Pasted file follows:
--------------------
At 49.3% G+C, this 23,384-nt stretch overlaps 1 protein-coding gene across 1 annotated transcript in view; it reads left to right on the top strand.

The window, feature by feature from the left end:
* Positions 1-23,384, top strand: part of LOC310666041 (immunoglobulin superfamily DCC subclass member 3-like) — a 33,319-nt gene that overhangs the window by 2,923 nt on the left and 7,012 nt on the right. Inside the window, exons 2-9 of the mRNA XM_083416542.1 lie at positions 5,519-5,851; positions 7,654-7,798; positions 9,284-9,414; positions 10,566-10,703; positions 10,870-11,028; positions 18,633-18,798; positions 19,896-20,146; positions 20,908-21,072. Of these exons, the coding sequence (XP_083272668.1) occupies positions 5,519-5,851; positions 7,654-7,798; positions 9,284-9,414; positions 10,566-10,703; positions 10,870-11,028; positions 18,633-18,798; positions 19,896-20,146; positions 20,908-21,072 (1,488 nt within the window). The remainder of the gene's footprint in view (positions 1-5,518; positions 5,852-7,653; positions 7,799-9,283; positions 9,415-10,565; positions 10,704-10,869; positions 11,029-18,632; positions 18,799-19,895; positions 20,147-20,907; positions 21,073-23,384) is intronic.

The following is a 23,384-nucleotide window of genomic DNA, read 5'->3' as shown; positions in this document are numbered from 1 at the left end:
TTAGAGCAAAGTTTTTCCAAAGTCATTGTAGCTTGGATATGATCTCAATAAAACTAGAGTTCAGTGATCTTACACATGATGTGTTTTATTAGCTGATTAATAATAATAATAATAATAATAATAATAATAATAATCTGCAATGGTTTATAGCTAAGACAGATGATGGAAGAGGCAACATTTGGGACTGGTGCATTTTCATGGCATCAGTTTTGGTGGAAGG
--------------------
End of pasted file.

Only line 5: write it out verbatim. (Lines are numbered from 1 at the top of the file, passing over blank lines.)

TTAGAGCAAAGTTTTTCCAAAGTCATTGTAGCTTGGATATGATCTCAATAAAACTAGAGTTCAGTGATCTTACACATGATGTGTTTTATTAGCTGATTAATAATAATAATAATAATAATAATAATAATAATAATCTGCAATGGTTTATAGCTAAGACAGATGATGGAAGAGGCAACATTTGGGACTGGTGCATTTTCATGGCATCAGTTTTGGTGGAAGG